Released earlier this month onto DVD here in the UK was Spanish horror-hit '[REC]'. It’s the tale of a local TV reporter and her cameraman who get caught up in a strange and bloody incident in a quarantined building along with the residents, local authorities and small fire crew.
It's truly starting to become more and more difficult these days to shine new life into the horror market. To provide audiences with a new and refreshing 'scare-tactic' is slowly becoming obsolete. '[REC]' has turned it's hand to such a 'tactic' by churning out a mini-fright fest using real-time action all from the point of view of the TV station's cameraman through his lens.
WAIT...I hear you cry. Surely that's been done time and time again? Arguably you're right, it has. This by no means is the first time such a technique has been implemented into the genre, in fact 'The Blair Witch Project' will probably be the forefront movie and most remembered in history for this. But '[REC]' isn't merely a copycat flick trying to cling on to past horror glories - it's taken the idea and breathed a bit of life into it.
'[REC]' however falters greatly and very sadly on two levels. The first simply being it's in Spanish. As gut-wrenching and head-shaking as it is it's a fact that English-speaking audiences will 9 times out of 10 prefer to go to the theatre and watch an English speaking movie. There's more money in it for the big wigs, there's more reach to the brain dead and more accessibility all round. It's a sad sad fact especially in a time when international horror is becoming something of a phenomenon. In fact, trying to find good, if not great, horror movies these days that aren't Spanish, French, Korean, Japanese etc..etc..is getting tough.
Secondly, it’s all about the timing. It's been a long time since we've seen the use of handheld camera perspective throughout an entire movie to tell a story and to help the audience member feel and become part of the experience they're seeing. In February this year UK audiences were treated to the very good 'Cloverfield' which utilised this technique very well and in such a different way to what we've seen in the past. Next up in March we saw 'Diary of the Dead', Romero's return to the zombie franchise. Sadly, it was shit. Finally came '[REC]', 2 months too late. Everyone I spoke to referred to it as an imitation, a reproduction - without realising that it was there, we were just all waiting for it to arrive.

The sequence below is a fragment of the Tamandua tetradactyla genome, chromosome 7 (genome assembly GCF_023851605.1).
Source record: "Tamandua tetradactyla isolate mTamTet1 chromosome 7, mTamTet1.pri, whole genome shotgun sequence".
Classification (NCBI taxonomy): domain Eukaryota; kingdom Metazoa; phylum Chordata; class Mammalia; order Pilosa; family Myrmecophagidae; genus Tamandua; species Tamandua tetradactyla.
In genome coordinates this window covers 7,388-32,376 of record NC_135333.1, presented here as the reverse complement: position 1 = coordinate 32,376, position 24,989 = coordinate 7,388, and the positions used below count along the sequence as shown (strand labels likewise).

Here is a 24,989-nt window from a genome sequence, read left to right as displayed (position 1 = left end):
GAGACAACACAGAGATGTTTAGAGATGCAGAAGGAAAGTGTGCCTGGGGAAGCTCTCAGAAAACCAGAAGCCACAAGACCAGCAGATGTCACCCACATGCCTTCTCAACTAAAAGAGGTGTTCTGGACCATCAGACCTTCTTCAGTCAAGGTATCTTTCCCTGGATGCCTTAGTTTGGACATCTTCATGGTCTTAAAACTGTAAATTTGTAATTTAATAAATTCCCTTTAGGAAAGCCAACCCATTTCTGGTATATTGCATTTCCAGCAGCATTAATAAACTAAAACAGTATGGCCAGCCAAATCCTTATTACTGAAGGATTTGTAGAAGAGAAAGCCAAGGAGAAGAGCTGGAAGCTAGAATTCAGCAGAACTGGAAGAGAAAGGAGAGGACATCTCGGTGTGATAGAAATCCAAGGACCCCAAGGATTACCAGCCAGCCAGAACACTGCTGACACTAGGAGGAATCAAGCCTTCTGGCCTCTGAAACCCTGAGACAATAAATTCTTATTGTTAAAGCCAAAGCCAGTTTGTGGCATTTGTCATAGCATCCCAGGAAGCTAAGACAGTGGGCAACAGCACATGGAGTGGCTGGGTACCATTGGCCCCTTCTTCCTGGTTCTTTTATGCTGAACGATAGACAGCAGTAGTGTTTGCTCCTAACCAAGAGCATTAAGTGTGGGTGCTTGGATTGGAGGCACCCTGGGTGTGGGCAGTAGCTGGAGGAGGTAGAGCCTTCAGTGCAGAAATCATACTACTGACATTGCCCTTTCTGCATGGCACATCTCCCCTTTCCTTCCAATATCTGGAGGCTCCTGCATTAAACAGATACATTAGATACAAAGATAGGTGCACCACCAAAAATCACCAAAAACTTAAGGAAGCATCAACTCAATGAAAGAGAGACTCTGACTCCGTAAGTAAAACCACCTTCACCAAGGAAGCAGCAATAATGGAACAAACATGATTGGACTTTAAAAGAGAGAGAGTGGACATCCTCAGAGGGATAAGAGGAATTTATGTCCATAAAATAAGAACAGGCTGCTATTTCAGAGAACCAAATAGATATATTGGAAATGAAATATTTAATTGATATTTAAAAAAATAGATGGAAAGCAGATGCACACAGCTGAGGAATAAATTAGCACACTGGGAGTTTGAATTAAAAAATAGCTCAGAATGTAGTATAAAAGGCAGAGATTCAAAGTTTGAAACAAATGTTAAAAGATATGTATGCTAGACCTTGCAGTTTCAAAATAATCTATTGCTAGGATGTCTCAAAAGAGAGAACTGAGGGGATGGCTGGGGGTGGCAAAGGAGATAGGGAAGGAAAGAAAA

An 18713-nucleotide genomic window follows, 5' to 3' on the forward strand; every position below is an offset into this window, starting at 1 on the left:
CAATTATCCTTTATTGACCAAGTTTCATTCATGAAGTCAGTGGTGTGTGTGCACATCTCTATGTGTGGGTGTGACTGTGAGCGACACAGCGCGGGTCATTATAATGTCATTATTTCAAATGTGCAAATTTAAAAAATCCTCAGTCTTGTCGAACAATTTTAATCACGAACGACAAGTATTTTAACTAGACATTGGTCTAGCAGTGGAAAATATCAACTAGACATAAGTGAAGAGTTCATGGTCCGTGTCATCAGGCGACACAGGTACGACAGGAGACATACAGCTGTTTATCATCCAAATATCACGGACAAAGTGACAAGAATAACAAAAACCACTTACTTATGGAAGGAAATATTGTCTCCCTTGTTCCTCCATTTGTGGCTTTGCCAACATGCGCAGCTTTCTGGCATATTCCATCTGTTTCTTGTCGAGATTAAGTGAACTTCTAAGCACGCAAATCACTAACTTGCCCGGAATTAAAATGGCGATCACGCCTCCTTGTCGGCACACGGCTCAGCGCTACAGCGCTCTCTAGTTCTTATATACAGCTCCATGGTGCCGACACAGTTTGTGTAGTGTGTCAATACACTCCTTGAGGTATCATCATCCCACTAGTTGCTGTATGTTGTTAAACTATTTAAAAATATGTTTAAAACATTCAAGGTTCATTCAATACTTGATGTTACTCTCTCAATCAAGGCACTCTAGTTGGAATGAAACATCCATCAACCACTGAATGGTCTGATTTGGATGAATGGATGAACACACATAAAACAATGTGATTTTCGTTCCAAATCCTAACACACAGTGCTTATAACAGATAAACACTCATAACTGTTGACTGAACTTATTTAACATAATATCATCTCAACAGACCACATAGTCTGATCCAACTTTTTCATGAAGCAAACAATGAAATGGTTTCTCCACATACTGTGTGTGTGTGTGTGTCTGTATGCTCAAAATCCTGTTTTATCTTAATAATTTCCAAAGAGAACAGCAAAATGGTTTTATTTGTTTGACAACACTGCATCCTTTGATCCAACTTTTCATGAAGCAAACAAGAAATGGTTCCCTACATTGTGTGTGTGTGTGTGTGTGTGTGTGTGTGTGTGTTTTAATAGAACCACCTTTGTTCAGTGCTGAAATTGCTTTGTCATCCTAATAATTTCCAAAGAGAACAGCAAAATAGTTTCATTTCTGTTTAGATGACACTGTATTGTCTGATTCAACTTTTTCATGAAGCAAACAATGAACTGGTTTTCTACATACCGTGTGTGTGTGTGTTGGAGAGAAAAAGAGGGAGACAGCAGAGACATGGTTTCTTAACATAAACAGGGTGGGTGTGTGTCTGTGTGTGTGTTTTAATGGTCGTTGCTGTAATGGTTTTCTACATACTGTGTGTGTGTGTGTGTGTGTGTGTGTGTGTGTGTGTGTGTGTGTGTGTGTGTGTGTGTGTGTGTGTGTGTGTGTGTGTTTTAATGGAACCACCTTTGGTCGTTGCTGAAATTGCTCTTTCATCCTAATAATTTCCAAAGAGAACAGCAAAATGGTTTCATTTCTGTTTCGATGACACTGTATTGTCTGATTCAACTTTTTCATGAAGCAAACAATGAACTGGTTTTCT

'[REC]' treats audiences to some genuine scares and quite disturbing imagery over its 75 minute run. The opening scenes at the fire station, although perfectly fine, started to frustrate me early on but the movie more than made up for this when the crew arrives at the building. From here on in there is literally no breathing space and the pace is pushed right up into top gear and rarely attempts the break pedal.
The movie has been blessed with great direction and even better make-up effects; however, a word to the wise...dump the marketing team. Has no-one ever heard the term less is more. It's a huge shame that some excellent scenes, setups and shocks have been ruined by over-exposure in the media. Half the movie's best bits had been blown in all the promo footage weeks before the release.
But still, great job all round. There are likeable characters and genuine jolts and scares. The story itself may feel a little tired but the delivery and style of story-telling here is excellent. And finally a quick word on Manuela Velasco who plays local reporter Ángela. Even though she was slowly starting to annoy me towards the end who wouldn't want to look at Manuela a hell of a lot more? And was it just me but I couldn't stop thinking after watching '[REC]' that that final scene should have been how 'The Blair Witch Project' should have ended! Creeeeeepy...